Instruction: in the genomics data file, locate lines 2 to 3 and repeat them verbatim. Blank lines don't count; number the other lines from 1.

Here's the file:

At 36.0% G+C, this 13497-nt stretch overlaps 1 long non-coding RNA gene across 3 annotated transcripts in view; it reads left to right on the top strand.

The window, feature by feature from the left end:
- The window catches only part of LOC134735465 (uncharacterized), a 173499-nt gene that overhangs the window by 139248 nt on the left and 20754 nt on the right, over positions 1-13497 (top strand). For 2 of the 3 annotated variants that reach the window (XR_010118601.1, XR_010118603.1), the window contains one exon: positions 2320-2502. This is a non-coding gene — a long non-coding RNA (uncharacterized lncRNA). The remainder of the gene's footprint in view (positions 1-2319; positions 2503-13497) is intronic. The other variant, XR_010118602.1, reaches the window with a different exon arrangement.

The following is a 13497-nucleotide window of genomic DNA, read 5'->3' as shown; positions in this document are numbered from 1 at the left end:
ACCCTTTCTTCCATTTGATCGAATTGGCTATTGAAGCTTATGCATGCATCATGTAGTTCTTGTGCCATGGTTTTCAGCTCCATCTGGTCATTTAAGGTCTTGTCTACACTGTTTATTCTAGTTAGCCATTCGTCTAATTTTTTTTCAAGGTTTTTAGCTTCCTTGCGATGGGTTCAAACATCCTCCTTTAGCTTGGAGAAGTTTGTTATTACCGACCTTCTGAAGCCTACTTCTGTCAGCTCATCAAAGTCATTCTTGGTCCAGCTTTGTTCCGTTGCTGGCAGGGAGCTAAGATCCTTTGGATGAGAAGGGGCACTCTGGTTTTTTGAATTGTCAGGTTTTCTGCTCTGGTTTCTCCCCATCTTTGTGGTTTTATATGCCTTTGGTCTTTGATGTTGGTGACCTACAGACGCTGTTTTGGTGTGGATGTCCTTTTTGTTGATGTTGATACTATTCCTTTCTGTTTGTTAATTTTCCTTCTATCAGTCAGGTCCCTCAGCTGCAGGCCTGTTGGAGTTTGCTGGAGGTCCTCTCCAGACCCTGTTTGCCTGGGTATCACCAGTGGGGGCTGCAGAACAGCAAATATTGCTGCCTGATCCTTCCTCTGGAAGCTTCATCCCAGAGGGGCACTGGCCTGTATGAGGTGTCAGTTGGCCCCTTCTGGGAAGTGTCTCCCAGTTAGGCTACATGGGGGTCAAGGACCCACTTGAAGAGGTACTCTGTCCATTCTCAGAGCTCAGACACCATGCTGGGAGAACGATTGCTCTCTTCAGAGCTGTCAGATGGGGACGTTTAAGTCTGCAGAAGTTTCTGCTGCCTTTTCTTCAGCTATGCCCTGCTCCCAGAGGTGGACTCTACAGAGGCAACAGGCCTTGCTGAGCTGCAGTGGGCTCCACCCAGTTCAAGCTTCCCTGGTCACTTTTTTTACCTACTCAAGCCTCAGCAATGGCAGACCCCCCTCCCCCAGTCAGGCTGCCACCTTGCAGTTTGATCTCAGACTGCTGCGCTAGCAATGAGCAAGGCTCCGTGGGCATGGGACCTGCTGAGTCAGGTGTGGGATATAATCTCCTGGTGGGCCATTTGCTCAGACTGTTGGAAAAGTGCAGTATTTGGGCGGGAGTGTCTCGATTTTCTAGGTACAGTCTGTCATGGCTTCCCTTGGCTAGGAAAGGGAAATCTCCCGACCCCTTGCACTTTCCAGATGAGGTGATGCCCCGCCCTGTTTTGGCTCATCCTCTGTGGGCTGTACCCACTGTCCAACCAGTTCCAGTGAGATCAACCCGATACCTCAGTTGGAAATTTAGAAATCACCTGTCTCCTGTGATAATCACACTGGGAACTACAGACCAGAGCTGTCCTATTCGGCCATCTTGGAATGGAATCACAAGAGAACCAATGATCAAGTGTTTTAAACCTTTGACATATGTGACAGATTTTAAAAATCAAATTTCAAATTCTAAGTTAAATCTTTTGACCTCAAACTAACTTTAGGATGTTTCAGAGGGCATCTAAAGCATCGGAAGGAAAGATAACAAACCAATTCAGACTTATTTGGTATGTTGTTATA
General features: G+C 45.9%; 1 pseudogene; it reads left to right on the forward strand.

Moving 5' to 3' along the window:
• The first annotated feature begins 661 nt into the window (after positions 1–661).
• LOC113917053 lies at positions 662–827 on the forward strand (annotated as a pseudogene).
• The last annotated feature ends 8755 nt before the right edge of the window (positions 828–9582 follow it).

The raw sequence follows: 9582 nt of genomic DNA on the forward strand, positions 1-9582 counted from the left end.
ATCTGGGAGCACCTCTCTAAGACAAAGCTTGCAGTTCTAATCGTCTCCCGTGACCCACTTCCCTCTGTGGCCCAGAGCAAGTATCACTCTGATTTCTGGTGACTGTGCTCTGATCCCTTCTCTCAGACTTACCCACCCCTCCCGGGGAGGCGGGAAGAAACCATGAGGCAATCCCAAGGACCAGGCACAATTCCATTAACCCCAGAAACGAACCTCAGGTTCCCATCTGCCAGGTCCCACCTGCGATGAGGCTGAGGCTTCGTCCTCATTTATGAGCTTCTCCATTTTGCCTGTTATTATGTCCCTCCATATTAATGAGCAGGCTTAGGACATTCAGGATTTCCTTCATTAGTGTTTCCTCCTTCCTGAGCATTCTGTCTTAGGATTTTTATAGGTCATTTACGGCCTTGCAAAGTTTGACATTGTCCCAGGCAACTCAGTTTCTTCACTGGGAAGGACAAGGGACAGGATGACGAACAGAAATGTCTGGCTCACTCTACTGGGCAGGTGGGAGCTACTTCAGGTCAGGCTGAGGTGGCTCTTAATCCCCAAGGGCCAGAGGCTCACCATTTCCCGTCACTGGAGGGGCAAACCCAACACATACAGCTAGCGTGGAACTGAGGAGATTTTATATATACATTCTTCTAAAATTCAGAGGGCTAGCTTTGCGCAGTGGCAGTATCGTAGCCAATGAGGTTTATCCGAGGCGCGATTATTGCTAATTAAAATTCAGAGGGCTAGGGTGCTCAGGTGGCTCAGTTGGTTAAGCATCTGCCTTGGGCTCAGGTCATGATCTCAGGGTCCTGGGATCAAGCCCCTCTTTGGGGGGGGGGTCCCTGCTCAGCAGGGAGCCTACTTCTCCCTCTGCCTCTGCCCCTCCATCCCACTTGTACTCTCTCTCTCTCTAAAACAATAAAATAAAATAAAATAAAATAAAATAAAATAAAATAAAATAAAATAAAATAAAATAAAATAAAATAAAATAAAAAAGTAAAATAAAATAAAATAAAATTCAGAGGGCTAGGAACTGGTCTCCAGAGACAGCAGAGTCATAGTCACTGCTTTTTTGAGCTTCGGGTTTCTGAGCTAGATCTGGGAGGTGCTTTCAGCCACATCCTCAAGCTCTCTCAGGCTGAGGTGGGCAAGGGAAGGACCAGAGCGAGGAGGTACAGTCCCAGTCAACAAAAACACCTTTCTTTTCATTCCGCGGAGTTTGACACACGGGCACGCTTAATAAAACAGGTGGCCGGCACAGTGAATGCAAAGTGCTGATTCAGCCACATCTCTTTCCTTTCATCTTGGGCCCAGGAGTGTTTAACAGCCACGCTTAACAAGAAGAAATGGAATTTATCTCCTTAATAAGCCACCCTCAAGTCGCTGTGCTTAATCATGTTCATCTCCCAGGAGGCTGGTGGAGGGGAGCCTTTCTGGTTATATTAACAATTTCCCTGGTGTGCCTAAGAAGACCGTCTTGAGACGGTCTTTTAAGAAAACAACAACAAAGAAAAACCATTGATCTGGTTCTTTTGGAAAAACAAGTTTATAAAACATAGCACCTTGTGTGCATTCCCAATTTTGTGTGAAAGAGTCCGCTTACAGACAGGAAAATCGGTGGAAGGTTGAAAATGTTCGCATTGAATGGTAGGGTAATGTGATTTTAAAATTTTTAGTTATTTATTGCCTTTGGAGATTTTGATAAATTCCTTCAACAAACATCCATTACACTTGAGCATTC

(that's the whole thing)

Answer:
The window, feature by feature from the left end:
- The window catches only part of LOC134735465 (uncharacterized), a 173499-nt gene that overhangs the window by 139248 nt on the left and 20754 nt on the right, over positions 1-13497 (top strand). For 2 of the 3 annotated variants that reach the window (XR_010118601.1, XR_010118603.1), the window contains one exon: positions 2320-2502. This is a non-coding gene — a long non-coding RNA (uncharacterized lncRNA). The remainder of the gene's footprint in view (positions 1-2319; positions 2503-13497) is intronic. The other variant, XR_010118602.1, reaches the window with a different exon arrangement.